New Grantland: Same Old Chip: A Look Inside the New Philadelphia Eagles Offense Under Chip Kelly

It’s now up over at Grantland:

Before the second play of his first NFL game, Philadelphia’s new head coach Chip Kelly, a man who made his reputation as the architect of college’s football most prolific offense — the Oregon Ducks’ fast-break, spread-it-out attack — did the unthinkable: He had his team huddle. He followed this with another knee-weakening moment: His quarterback, Michael Vick, lined up under center, an alignment from which the Eagles ran a basic run to the left. For 31 other NFL teams, this would be as ho-hum as it gets. But this is Chip Kelly, he of the fast practices, fast plays, and fast talking. By starting out this way, Kelly, who repeatedly has said he doesn’t do anything without a sound reason behind it, was no doubt sending some kind of message to fans, pundits, and opposing coaches waiting anxiously to see what a Chip Kelly offense would look like at the professional level. It was a message that was unmistakable: See, I can adapt to the NFL.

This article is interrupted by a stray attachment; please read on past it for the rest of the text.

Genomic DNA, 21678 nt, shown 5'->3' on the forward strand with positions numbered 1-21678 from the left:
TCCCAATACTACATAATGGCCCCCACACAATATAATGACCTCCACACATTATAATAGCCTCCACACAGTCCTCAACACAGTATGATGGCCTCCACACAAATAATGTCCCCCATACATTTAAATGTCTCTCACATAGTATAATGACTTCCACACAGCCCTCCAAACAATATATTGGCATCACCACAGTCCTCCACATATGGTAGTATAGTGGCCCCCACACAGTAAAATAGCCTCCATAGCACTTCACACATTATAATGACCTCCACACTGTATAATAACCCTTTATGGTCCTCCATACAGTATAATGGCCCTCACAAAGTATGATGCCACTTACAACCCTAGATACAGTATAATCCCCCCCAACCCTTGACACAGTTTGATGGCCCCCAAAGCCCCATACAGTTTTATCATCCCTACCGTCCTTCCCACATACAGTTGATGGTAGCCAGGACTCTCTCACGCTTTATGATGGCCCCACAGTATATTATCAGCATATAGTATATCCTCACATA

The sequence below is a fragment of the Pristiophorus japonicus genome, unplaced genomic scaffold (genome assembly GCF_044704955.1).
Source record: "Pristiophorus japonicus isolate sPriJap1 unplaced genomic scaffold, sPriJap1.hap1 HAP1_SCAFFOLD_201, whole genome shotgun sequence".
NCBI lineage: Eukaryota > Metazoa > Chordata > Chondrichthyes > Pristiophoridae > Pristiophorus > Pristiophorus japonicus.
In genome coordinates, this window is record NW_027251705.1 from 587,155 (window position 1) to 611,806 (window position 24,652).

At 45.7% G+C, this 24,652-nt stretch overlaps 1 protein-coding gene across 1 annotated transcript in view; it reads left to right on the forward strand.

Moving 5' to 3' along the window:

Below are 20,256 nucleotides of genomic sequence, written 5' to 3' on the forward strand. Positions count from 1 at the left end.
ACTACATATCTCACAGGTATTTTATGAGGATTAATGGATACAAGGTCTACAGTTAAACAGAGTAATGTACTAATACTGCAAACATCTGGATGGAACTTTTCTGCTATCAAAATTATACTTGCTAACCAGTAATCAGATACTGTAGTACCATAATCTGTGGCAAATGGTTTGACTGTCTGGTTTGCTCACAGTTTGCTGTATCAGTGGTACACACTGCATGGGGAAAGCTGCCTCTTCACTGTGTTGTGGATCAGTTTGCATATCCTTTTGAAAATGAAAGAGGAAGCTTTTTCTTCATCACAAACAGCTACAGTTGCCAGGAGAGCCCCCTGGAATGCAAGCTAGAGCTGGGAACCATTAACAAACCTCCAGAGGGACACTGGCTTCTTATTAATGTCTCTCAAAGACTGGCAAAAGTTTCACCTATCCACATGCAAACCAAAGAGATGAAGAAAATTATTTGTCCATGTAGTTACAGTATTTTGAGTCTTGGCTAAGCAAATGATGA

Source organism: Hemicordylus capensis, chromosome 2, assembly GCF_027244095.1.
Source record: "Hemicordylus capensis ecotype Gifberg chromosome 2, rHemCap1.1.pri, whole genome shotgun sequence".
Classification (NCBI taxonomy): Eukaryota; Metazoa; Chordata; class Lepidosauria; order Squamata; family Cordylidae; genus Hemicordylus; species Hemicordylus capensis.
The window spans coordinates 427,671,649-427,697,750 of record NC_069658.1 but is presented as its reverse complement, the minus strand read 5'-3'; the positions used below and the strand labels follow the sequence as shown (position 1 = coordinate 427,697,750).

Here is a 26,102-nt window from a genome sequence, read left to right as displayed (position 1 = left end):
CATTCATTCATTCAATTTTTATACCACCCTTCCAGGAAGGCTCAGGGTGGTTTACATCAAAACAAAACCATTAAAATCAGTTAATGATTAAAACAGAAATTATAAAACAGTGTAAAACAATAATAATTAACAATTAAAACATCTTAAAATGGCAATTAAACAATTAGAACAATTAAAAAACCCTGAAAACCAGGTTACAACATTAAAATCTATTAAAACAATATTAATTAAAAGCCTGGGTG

At least that’s what I thought at first. But after studying Philadelphia’s game against New England, I came away with almost the exact opposite conclusion: While there were clear differences from what Kelly’s system looked like at Oregon, his Eagles offense looked a lot more like the Ducks offense than I ever anticipated.


Read the whole thing.

  • Mr.Murder

    The Gibbs clinic has Pats vs. Falcons footage that showed similar approach from NE. Slow play the ball to fuzzy up reads for true option, or for the back’s cut on his read of the front’s fit after a handoff. One play had a defensive tackle making a tackle nine or more upfield. He was so soft he sank back two field lines back as he tracked the ball. The Eagles anticipated the slow read man being their name guy and got results, as much out of shock that he would be unblocked?

  • IrishBarrister

    For me, the most interesting aspect of Chip Kelly’s Eagles is the personnel groupings. For example, I was not terribly surprised when I saw the Eagles go 4-wide and run an Inside Zone – Double Bubble option (the most common “packaged” play). What really baked my noodle was seeing that all four wide were tight ends.